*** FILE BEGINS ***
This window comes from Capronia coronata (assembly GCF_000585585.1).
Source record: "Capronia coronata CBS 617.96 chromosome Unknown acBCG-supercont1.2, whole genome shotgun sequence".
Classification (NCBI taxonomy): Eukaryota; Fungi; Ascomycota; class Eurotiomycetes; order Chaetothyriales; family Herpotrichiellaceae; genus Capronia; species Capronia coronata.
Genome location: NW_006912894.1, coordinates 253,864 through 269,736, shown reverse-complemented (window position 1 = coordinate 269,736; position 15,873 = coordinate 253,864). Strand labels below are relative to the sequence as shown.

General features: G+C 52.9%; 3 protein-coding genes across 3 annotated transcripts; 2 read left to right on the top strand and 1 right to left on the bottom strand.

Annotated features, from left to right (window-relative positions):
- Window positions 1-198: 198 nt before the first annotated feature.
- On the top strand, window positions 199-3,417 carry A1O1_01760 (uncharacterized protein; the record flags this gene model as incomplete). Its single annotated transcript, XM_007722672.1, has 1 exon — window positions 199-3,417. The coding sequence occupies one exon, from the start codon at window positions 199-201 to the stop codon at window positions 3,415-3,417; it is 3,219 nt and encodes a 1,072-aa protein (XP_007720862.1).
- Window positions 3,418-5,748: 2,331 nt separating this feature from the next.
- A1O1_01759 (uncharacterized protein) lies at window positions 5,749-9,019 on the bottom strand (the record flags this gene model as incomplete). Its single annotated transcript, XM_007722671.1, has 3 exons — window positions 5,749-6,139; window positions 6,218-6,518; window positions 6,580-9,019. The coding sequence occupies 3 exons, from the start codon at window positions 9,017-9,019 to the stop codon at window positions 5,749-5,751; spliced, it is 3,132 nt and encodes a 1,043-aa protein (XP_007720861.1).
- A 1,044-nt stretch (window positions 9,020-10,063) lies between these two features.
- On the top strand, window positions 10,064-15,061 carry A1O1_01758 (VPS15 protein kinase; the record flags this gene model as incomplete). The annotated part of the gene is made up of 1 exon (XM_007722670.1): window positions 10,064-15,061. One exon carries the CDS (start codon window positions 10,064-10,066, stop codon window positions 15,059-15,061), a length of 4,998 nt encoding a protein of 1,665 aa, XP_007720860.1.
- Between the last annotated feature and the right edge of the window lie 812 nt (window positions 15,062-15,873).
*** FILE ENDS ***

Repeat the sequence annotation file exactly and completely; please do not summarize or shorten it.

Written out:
This window comes from Capronia coronata (assembly GCF_000585585.1).
Source record: "Capronia coronata CBS 617.96 chromosome Unknown acBCG-supercont1.2, whole genome shotgun sequence".
Classification (NCBI taxonomy): Eukaryota; Fungi; Ascomycota; class Eurotiomycetes; order Chaetothyriales; family Herpotrichiellaceae; genus Capronia; species Capronia coronata.
Genome location: NW_006912894.1, coordinates 253,864 through 269,736, shown reverse-complemented (window position 1 = coordinate 269,736; position 15,873 = coordinate 253,864). Strand labels below are relative to the sequence as shown.

General features: G+C 52.9%; 3 protein-coding genes across 3 annotated transcripts; 2 read left to right on the top strand and 1 right to left on the bottom strand.

Annotated features, from left to right (window-relative positions):
- Window positions 1-198: 198 nt before the first annotated feature.
- On the top strand, window positions 199-3,417 carry A1O1_01760 (uncharacterized protein; the record flags this gene model as incomplete). Its single annotated transcript, XM_007722672.1, has 1 exon — window positions 199-3,417. The coding sequence occupies one exon, from the start codon at window positions 199-201 to the stop codon at window positions 3,415-3,417; it is 3,219 nt and encodes a 1,072-aa protein (XP_007720862.1).
- Window positions 3,418-5,748: 2,331 nt separating this feature from the next.
- A1O1_01759 (uncharacterized protein) lies at window positions 5,749-9,019 on the bottom strand (the record flags this gene model as incomplete). Its single annotated transcript, XM_007722671.1, has 3 exons — window positions 5,749-6,139; window positions 6,218-6,518; window positions 6,580-9,019. The coding sequence occupies 3 exons, from the start codon at window positions 9,017-9,019 to the stop codon at window positions 5,749-5,751; spliced, it is 3,132 nt and encodes a 1,043-aa protein (XP_007720861.1).
- A 1,044-nt stretch (window positions 9,020-10,063) lies between these two features.
- On the top strand, window positions 10,064-15,061 carry A1O1_01758 (VPS15 protein kinase; the record flags this gene model as incomplete). The annotated part of the gene is made up of 1 exon (XM_007722670.1): window positions 10,064-15,061. One exon carries the CDS (start codon window positions 10,064-10,066, stop codon window positions 15,059-15,061), a length of 4,998 nt encoding a protein of 1,665 aa, XP_007720860.1.
- Between the last annotated feature and the right edge of the window lie 812 nt (window positions 15,062-15,873).